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An outlook of China shale and tight gas

08 July 2019 IHS Markit Energy Expert

China's contribution in the global economic growth has been unparalleled, with its economic rise mirroring an exponential demand growth for oil and gas resources. This increased demand growth has spurred considerable activity in the domestic exploration and production (E&P) industry, but with conventional resources now mature, the focus needs to shift to other resource categories. Nick Sharma and Kunfeng Zhu join Upstream in Perspective to assess the current and future state of China shale and tight gas. Here's an excerpt of the conversation:

Kiran Sanghera:

We know that unconventional oil and gas development revolutionized North America's upstream sector, with US tight-oil production growing fast enough by 2015 to influence the decisions of OPEC. China is often flagged as one of the countries with most unconventional opportunity, with large resource potentials. How would you describe the status of unconventional oil and gas development in China today?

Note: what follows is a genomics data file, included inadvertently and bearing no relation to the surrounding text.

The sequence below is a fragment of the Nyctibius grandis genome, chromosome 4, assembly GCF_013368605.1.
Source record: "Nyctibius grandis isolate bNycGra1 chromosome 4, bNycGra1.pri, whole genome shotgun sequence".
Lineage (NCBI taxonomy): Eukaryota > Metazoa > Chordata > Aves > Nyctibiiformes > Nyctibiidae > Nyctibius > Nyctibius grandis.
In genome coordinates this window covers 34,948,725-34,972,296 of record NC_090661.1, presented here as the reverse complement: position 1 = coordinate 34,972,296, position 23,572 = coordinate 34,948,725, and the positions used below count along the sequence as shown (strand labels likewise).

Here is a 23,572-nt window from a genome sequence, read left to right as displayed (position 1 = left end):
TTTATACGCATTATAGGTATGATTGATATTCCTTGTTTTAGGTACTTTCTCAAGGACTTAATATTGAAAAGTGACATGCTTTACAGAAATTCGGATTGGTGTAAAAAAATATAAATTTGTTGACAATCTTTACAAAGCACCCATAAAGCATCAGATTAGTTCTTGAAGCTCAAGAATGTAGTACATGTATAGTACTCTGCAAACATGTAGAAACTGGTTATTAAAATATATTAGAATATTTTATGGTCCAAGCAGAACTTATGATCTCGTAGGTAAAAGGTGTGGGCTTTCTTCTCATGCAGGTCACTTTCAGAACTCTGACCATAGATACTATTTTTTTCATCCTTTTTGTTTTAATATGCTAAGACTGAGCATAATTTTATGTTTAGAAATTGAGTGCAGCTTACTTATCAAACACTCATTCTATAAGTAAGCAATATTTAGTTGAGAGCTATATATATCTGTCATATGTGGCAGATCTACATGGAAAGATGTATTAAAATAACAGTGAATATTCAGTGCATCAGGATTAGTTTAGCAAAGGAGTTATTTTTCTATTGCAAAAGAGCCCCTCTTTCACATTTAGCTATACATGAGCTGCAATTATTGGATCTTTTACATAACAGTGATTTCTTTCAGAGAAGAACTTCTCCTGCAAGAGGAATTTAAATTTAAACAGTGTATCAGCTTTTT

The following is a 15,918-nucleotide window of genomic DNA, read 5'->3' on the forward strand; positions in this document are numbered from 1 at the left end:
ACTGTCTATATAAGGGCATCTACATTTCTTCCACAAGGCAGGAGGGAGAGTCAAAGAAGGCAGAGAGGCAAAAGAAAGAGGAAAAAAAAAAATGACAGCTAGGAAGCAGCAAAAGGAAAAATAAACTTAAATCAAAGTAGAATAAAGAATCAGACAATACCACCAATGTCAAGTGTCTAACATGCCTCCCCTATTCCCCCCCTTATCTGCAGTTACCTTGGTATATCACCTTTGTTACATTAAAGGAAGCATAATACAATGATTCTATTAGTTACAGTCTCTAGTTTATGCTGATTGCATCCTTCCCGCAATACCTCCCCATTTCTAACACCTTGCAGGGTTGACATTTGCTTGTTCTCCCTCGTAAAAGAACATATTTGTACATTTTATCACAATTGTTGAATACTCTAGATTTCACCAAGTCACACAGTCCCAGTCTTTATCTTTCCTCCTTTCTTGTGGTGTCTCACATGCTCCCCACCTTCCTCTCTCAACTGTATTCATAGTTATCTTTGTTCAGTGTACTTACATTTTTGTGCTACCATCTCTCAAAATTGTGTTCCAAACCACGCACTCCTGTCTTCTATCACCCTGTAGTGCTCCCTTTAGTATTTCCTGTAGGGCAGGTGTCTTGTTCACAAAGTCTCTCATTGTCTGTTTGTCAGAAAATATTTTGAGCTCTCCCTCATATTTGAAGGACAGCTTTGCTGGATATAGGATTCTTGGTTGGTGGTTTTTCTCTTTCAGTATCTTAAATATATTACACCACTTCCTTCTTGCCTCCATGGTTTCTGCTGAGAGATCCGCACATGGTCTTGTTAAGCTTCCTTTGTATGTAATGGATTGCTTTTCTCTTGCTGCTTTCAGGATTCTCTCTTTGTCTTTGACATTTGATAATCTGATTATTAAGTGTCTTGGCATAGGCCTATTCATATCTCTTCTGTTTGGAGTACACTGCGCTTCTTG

Kunfeng Zhu:

I believe the best way to set the context of progress is via numbers. China's shale gas production in 2018 was 10.2 BCM, mainly from Sichuan basin. The production has increased from a baseline of 0.2 bcm in 2013 but will be considerably smaller than the 60 - 100 bcm number set in the 12th Five-Year-Plan in 2011 for 202. Our expectations are that both Sinopec and CNPC who have drilled hundreds of shale gas wells, will achieve a number close to low 20s bcm by 2020.

Overall, I think it's fair to say that on the shale front, the key companies in CNPC and Sinopec have moved past the day experimentation stage, and now need to move to a more refined and well-driven execution plan.

Kiran Sanghera:

Is population density a challenge to China unconventional development, or what other unique challenges does China face?

Nick Sharma:

Yes, population density is a challenge for shale gas development in China, and there are several unique challenges that US doesn't have. Sichuan basin is hilly and highly populated. Drilling on top of the hills requires extra investment in road construction, materials transportation, etc., and managing the impact to the community is a challenge not only to IOCs like Shell, but also the Chinese NOCs. Operations can easily be suspended due to road blockages by the villagers: reasons can be noise, unsatisfied compensations, or damages done to the public roads by heavy-duty trucks.

Learn more about the potential of tight and shale gas in China by listening to the full podcast.

Posted 8 July 2019

This excerpt has been professionally transcribed as accurately as possible. Please note, some words and phrases may have been unintentionally excluded.


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